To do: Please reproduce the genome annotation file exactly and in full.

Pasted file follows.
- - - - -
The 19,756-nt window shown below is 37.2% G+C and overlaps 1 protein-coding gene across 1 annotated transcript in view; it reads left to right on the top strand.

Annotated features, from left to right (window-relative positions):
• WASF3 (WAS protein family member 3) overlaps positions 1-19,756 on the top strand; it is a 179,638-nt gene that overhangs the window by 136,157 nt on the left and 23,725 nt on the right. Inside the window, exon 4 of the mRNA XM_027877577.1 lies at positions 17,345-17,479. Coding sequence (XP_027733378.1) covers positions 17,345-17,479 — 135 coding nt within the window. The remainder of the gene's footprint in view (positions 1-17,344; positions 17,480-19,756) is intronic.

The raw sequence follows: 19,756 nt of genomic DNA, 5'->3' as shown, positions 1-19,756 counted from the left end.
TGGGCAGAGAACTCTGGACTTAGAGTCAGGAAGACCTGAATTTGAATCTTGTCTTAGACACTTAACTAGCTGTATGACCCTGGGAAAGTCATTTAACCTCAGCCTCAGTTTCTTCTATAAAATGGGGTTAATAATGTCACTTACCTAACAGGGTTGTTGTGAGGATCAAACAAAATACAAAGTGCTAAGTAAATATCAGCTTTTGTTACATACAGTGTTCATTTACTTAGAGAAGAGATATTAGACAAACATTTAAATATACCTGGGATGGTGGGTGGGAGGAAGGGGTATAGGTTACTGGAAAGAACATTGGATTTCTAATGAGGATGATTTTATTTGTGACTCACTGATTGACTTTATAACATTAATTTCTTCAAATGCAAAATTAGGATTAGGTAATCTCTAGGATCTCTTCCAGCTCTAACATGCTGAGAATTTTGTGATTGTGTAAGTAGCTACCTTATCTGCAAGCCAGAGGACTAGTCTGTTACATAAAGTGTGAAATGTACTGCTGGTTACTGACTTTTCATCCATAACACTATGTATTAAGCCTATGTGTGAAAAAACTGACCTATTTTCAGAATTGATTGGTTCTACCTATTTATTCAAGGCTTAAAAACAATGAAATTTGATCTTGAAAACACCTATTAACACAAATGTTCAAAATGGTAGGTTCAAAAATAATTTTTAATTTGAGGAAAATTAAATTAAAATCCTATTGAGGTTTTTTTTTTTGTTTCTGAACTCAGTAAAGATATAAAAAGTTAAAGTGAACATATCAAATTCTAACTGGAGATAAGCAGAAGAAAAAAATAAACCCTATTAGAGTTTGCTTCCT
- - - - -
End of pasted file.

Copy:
The 19,756-nt window shown below is 37.2% G+C and overlaps 1 protein-coding gene across 1 annotated transcript in view; it reads left to right on the top strand.

Annotated features, from left to right (window-relative positions):
• WASF3 (WAS protein family member 3) overlaps positions 1-19,756 on the top strand; it is a 179,638-nt gene that overhangs the window by 136,157 nt on the left and 23,725 nt on the right. Inside the window, exon 4 of the mRNA XM_027877577.1 lies at positions 17,345-17,479. Coding sequence (XP_027733378.1) covers positions 17,345-17,479 — 135 coding nt within the window. The remainder of the gene's footprint in view (positions 1-17,344; positions 17,480-19,756) is intronic.

The raw sequence follows: 19,756 nt of genomic DNA, 5'->3' as shown, positions 1-19,756 counted from the left end.
TGGGCAGAGAACTCTGGACTTAGAGTCAGGAAGACCTGAATTTGAATCTTGTCTTAGACACTTAACTAGCTGTATGACCCTGGGAAAGTCATTTAACCTCAGCCTCAGTTTCTTCTATAAAATGGGGTTAATAATGTCACTTACCTAACAGGGTTGTTGTGAGGATCAAACAAAATACAAAGTGCTAAGTAAATATCAGCTTTTGTTACATACAGTGTTCATTTACTTAGAGAAGAGATATTAGACAAACATTTAAATATACCTGGGATGGTGGGTGGGAGGAAGGGGTATAGGTTACTGGAAAGAACATTGGATTTCTAATGAGGATGATTTTATTTGTGACTCACTGATTGACTTTATAACATTAATTTCTTCAAATGCAAAATTAGGATTAGGTAATCTCTAGGATCTCTTCCAGCTCTAACATGCTGAGAATTTTGTGATTGTGTAAGTAGCTACCTTATCTGCAAGCCAGAGGACTAGTCTGTTACATAAAGTGTGAAATGTACTGCTGGTTACTGACTTTTCATCCATAACACTATGTATTAAGCCTATGTGTGAAAAAACTGACCTATTTTCAGAATTGATTGGTTCTACCTATTTATTCAAGGCTTAAAAACAATGAAATTTGATCTTGAAAACACCTATTAACACAAATGTTCAAAATGGTAGGTTCAAAAATAATTTTTAATTTGAGGAAAATTAAATTAAAATCCTATTGAGGTTTTTTTTTTTGTTTCTGAACTCAGTAAAGATATAAAAAGTTAAAGTGAACATATCAAATTCTAACTGGAGATAAGCAGAAGAAAAAAATAAACCCTATTAGAGTTTGCTTCCT